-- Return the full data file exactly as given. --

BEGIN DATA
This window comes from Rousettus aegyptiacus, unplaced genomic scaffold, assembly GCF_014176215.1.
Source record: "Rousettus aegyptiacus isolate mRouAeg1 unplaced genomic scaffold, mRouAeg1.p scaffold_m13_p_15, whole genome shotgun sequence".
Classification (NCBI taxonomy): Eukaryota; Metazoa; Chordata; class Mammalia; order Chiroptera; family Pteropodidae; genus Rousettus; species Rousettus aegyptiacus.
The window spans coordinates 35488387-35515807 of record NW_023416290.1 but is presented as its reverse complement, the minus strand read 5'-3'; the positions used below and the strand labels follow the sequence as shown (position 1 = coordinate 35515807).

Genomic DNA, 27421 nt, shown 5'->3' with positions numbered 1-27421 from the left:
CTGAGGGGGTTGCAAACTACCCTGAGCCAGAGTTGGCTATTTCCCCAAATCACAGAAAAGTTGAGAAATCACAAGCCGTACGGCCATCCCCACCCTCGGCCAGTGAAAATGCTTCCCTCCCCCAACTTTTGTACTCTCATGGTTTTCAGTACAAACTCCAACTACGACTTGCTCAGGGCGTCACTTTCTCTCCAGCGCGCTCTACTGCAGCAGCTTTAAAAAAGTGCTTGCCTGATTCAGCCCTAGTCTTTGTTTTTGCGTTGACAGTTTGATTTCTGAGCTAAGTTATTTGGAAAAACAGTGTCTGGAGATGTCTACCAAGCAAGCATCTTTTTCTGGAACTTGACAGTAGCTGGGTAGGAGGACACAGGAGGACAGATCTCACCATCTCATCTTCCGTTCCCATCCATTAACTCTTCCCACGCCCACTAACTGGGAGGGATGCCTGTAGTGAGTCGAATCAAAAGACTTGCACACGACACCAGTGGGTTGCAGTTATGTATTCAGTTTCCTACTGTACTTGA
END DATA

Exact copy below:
This window comes from Rousettus aegyptiacus, unplaced genomic scaffold, assembly GCF_014176215.1.
Source record: "Rousettus aegyptiacus isolate mRouAeg1 unplaced genomic scaffold, mRouAeg1.p scaffold_m13_p_15, whole genome shotgun sequence".
Classification (NCBI taxonomy): Eukaryota; Metazoa; Chordata; class Mammalia; order Chiroptera; family Pteropodidae; genus Rousettus; species Rousettus aegyptiacus.
The window spans coordinates 35488387-35515807 of record NW_023416290.1 but is presented as its reverse complement, the minus strand read 5'-3'; the positions used below and the strand labels follow the sequence as shown (position 1 = coordinate 35515807).

Genomic DNA, 27421 nt, shown 5'->3' with positions numbered 1-27421 from the left:
CTGAGGGGGTTGCAAACTACCCTGAGCCAGAGTTGGCTATTTCCCCAAATCACAGAAAAGTTGAGAAATCACAAGCCGTACGGCCATCCCCACCCTCGGCCAGTGAAAATGCTTCCCTCCCCCAACTTTTGTACTCTCATGGTTTTCAGTACAAACTCCAACTACGACTTGCTCAGGGCGTCACTTTCTCTCCAGCGCGCTCTACTGCAGCAGCTTTAAAAAAGTGCTTGCCTGATTCAGCCCTAGTCTTTGTTTTTGCGTTGACAGTTTGATTTCTGAGCTAAGTTATTTGGAAAAACAGTGTCTGGAGATGTCTACCAAGCAAGCATCTTTTTCTGGAACTTGACAGTAGCTGGGTAGGAGGACACAGGAGGACAGATCTCACCATCTCATCTTCCGTTCCCATCCATTAACTCTTCCCACGCCCACTAACTGGGAGGGATGCCTGTAGTGAGTCGAATCAAAAGACTTGCACACGACACCAGTGGGTTGCAGTTATGTATTCAGTTTCCTACTGTACTTGA